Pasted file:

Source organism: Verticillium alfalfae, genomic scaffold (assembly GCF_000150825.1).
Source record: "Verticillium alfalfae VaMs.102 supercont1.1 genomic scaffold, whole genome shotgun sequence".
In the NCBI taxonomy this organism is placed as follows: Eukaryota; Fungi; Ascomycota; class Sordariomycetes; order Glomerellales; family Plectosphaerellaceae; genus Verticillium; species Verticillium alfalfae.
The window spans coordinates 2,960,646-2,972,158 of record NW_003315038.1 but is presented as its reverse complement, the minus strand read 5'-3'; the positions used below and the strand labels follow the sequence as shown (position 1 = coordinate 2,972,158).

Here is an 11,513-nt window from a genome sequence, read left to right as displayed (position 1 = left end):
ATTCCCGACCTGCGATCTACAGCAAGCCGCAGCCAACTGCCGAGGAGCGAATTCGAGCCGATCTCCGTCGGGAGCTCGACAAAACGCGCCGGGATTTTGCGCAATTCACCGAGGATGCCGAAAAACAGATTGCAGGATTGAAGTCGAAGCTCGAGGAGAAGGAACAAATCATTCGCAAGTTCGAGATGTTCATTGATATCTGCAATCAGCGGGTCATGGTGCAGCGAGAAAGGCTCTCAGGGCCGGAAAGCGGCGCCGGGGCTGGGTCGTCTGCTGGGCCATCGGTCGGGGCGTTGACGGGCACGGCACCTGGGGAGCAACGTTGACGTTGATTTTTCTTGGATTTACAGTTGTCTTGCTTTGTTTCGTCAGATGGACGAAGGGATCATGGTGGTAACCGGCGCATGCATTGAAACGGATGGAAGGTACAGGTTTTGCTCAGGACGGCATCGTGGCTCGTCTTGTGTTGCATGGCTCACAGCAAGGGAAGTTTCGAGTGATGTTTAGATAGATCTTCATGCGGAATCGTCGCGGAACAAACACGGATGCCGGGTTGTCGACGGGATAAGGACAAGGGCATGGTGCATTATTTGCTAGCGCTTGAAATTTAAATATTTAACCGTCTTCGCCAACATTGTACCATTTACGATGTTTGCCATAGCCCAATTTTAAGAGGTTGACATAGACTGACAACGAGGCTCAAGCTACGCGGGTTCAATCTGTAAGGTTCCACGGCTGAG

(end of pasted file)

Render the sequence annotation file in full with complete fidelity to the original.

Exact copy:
Source organism: Verticillium alfalfae, genomic scaffold (assembly GCF_000150825.1).
Source record: "Verticillium alfalfae VaMs.102 supercont1.1 genomic scaffold, whole genome shotgun sequence".
In the NCBI taxonomy this organism is placed as follows: Eukaryota; Fungi; Ascomycota; class Sordariomycetes; order Glomerellales; family Plectosphaerellaceae; genus Verticillium; species Verticillium alfalfae.
The window spans coordinates 2,960,646-2,972,158 of record NW_003315038.1 but is presented as its reverse complement, the minus strand read 5'-3'; the positions used below and the strand labels follow the sequence as shown (position 1 = coordinate 2,972,158).

Here is an 11,513-nt window from a genome sequence, read left to right as displayed (position 1 = left end):
ATTCCCGACCTGCGATCTACAGCAAGCCGCAGCCAACTGCCGAGGAGCGAATTCGAGCCGATCTCCGTCGGGAGCTCGACAAAACGCGCCGGGATTTTGCGCAATTCACCGAGGATGCCGAAAAACAGATTGCAGGATTGAAGTCGAAGCTCGAGGAGAAGGAACAAATCATTCGCAAGTTCGAGATGTTCATTGATATCTGCAATCAGCGGGTCATGGTGCAGCGAGAAAGGCTCTCAGGGCCGGAAAGCGGCGCCGGGGCTGGGTCGTCTGCTGGGCCATCGGTCGGGGCGTTGACGGGCACGGCACCTGGGGAGCAACGTTGACGTTGATTTTTCTTGGATTTACAGTTGTCTTGCTTTGTTTCGTCAGATGGACGAAGGGATCATGGTGGTAACCGGCGCATGCATTGAAACGGATGGAAGGTACAGGTTTTGCTCAGGACGGCATCGTGGCTCGTCTTGTGTTGCATGGCTCACAGCAAGGGAAGTTTCGAGTGATGTTTAGATAGATCTTCATGCGGAATCGTCGCGGAACAAACACGGATGCCGGGTTGTCGACGGGATAAGGACAAGGGCATGGTGCATTATTTGCTAGCGCTTGAAATTTAAATATTTAACCGTCTTCGCCAACATTGTACCATTTACGATGTTTGCCATAGCCCAATTTTAAGAGGTTGACATAGACTGACAACGAGGCTCAAGCTACGCGGGTTCAATCTGTAAGGTTCCACGGCTGAG